Steve Bannon, former Trump White House adviser, former chairman of the right-wing website Breitbart and the architect of Trump’s white nationalist, populist platform, declared in February that the COVID-19 coronavirus pandemic would be President Donald Trump’s “Churchill moment”.
Bannon told FOX News at the time that the president would “bring the country together” by powerfully confronting the virus as well as the plummeting stock market. “He does that, you don’t need to worry about 2020.”
So it must be something of a mystery to Bannon and his zealous Trump cultists why the president chose not to seize the moment weeks ago – the perfect authoritarian opportunity – his moment to rally the nation around his unmatched wisdom and “strong leadership” on the pandemic.
Instead, he seemed disengaged, downplaying the seriousness of the looming public health tsunami bearing down on the United States, an impending crisis that he’d been briefed on months before, and appeared reluctant to take command of the situation even if only for the ‘optics’, the appearance of leadership.
And even now in late March, as the American death toll exceeds 1,000, and has the very real potential to reach hundreds of thousands by its peak, he still indulges in ‘quick fix’ fantasies, and irresponsibly premature ‘back to work’ exhortations, more concerned with the economy and the stock market, to say nothing of his chances for re-election, than the lives of Americans.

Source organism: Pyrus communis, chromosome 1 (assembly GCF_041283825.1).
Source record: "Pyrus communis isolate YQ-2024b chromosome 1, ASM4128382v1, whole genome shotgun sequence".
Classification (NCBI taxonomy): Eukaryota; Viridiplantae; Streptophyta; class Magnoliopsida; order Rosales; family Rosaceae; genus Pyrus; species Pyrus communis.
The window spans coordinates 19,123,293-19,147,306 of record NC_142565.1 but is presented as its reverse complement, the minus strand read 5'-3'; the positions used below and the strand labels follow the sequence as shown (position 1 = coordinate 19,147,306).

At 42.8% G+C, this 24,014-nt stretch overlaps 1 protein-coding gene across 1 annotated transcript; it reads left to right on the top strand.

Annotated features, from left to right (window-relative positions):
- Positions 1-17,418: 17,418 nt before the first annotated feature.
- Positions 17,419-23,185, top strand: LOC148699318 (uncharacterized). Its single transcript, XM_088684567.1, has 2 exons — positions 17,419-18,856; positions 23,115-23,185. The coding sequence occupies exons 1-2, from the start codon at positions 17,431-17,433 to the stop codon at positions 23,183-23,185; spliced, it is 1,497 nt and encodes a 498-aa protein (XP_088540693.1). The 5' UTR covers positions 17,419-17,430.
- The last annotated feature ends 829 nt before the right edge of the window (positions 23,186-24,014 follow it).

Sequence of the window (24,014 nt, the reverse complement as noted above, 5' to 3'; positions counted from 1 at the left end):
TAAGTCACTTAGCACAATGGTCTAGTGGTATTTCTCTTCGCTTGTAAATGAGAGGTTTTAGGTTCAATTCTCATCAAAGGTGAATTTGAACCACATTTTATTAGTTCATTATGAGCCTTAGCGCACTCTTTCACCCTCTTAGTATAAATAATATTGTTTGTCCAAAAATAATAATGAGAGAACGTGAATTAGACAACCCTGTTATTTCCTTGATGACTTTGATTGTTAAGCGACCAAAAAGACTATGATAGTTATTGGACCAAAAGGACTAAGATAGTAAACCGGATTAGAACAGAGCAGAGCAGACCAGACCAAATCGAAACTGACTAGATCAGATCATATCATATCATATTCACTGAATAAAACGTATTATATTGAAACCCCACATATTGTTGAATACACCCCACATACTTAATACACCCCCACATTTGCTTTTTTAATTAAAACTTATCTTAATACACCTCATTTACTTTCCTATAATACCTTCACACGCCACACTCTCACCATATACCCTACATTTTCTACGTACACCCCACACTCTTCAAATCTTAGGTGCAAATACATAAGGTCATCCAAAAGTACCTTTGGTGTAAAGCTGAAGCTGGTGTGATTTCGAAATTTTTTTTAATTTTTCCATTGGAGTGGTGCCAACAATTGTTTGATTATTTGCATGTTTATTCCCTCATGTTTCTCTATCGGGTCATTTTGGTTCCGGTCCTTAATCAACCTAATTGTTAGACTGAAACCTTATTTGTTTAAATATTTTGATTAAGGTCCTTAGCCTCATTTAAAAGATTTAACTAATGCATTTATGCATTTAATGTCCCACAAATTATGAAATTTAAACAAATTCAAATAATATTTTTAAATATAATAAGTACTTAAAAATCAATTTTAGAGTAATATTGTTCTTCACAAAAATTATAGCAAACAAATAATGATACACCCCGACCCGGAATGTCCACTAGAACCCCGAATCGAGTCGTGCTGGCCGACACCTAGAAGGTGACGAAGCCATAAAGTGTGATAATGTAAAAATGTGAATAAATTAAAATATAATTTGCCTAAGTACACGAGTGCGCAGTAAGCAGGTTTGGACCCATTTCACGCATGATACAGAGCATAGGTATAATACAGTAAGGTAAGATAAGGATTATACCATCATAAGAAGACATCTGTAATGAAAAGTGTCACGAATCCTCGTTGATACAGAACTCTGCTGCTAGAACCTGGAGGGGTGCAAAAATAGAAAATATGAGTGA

But if Donald Trump’s “Churchill moment” came down to a single instance, it was probably on Friday, March 20th when NBC’s Peter Alexander asked the president, “What do you say to Americans who are watching you right now who are scared?”
It was a softball question, right over the plate, Donald Trump’s perfect opportunity to reassure the American people as ‘Consoler-in-Chief’ that we were all in this together and would get through this together. This was his “Churchill moment” to inspire the nation.
So what did he say to Alexander’s question? He said, “I say that you are a terrible reporter, that’s what I say. It’s a very nasty question. It’s a very bad signal that you’re putting out to the American people,” Trump responded. “The American people are looking for answers and looking for hope. You’re doing sensationalism. You might want to get back to reporting” and “You ought to be ashamed of yourself.”
Moments later, another reporter asked the question again and Trump offered a more measured response: “My message to the American people is that there is a very low incidence of death, you understand that, and we’re going to come through this stronger than ever before,” he said.
“If you happen to get it, it is highly unlikely ― it’s looking like it’s getting to a number that is much smaller than people originally thought in terms of the ultimate problem, which would be death. My message to the American people is number one, you’ve done an incredible job. … There is tremendous hope.”
“I don’t think we’ll ever find (a US-wide lockdown) necessary,” he said, adding that the United States was “winning” the war against the virus.
If that was Donald Trump’s “Churchill moment”, it was the wrong Churchill – not Winston Churchill rallying the British public in the face of an impending Nazi onslaught during World War II, but Winston’s father, Lord Randolph Churchill, in the last years of his life, raving and delusional from the ravages of either syphilis or a brain tumor.
Ray Cunneff is a former CBS Television executive, professional motion picture and television writer. His book, “2020: A Trump Odyssey – The Rise of America’s Fascist Dictator” has just been released on Amazon Kindle